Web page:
File(s) stored somewhere else
Please note: Linked content is NOT stored on Open Access Te Herenga Waka-Victoria University of Wellington and we can't guarantee its availability, quality, security or accept any liability.
Health effects of saturated and trans-fatty acid intake in children and adolescents: Systematic review and meta-analysis
journal contributionposted on 2020-08-20, 00:44 authored by LT Morenga, JM Montez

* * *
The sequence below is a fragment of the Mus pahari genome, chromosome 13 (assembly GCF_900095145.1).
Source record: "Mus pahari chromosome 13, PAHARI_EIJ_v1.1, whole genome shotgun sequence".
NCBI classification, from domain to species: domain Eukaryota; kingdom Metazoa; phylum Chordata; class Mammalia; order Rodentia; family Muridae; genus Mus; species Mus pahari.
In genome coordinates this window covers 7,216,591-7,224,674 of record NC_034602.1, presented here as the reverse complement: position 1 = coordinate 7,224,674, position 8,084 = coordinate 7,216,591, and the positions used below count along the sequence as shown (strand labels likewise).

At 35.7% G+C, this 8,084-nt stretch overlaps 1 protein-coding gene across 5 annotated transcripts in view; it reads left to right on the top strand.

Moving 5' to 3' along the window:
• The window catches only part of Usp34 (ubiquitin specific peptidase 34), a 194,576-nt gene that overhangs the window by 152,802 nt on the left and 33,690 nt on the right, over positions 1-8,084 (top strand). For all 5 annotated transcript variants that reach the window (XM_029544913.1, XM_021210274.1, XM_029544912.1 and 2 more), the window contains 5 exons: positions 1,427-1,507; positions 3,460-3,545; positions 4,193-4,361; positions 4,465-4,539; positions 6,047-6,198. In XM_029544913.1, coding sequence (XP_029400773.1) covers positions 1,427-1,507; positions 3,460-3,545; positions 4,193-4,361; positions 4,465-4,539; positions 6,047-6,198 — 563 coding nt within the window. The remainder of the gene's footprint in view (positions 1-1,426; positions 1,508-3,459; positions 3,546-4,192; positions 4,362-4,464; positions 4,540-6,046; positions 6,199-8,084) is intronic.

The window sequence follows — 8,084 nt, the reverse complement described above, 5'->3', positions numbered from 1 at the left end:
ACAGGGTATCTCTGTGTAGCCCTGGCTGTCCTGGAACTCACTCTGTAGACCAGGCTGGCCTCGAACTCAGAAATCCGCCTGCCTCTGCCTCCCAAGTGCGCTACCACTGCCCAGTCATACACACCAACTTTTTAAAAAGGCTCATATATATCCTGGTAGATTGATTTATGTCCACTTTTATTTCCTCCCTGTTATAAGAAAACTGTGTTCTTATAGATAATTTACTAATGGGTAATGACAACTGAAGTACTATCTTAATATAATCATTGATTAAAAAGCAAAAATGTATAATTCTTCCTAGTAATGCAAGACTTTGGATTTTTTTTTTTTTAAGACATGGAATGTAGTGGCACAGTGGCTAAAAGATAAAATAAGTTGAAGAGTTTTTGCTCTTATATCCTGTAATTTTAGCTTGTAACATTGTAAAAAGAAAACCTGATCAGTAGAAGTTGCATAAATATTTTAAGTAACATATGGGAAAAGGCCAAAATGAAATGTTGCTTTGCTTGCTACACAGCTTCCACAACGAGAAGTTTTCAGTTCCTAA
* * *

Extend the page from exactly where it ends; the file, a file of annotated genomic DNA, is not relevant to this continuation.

© 2017 Te Morenga, Montez. This is an open access article distributed under the terms of the Creative Commons Attribution License, which permits unrestricted use, distribution, and reproduction in any medium, provided the original author and source are credited. Background: Elevated cholesterol has been linked to cardiovascular disease in adults and preclinical markers of atherosclerosis in children, thus reducing saturated (SFA) and trans-fatty acids (TFA) intake from an early age may help to reduce cholesterol and the risk of cardiovascular disease later in life. The aim of this review is to examine the evidence for health effects associated with reducing SFA and TFA intake in free-living children, adolescents and young adults between 2 to 19 years of age. Design: Systematic review and meta-analysis of randomised controlled trials (RCTs) and prospective cohort studies. Study selection, assessment, validity, data extraction, and analysis were undertaken as specified by the Cochrane Collaboration and the GRADE working group. Data were pooled using inverse variance models with random effects. Data sources: EMBASE; PubMed; Cochrane Central Register of Controlled Trials; LILACS; and WHO Clinical Trial Registry (up to July 2016). Eligibility criteria for selecting trials: RCTs involving dietary interventions aiming to reduce SFA or TFA intakes and a control group, and cohort studies reporting the effects of SFA or TFA exposures, on outcomes including blood lipids; measures of growth; blood pressure; insulin resistance; and potential adverse effects. Minimum duration was 13 days for RCTs and one year for cohort studies. Trials of weight loss or confounded by additional medical or lifestyle interventions were excluded. Results: Compared with control diets, there was a highly statistically significant effect of reduced SFA intake on total cholesterol (mean difference (MD) -0.16 mmol/l, [95% confidence interval (CI): -0.25 to -0.07]), LDL cholesterol (MD -0.13 mmol/l [95% CI:-0.22 to -0.03]) and diastolic blood pressure (MD -1.45 mmol/l [95% CI:-2.34 to -0.56]). There were no significant effects on any other risk factors and no evidence of adverse effects. Conclusions: Advice to reduce saturated fatty acids intake of children results in a significant reduction in total and LDL-cholesterol levels as well as diastolic blood pressure without evidence of adverse effects on growth and development. Dietary guidelines for children and adolescents should continue to recommend diets low in saturated fat.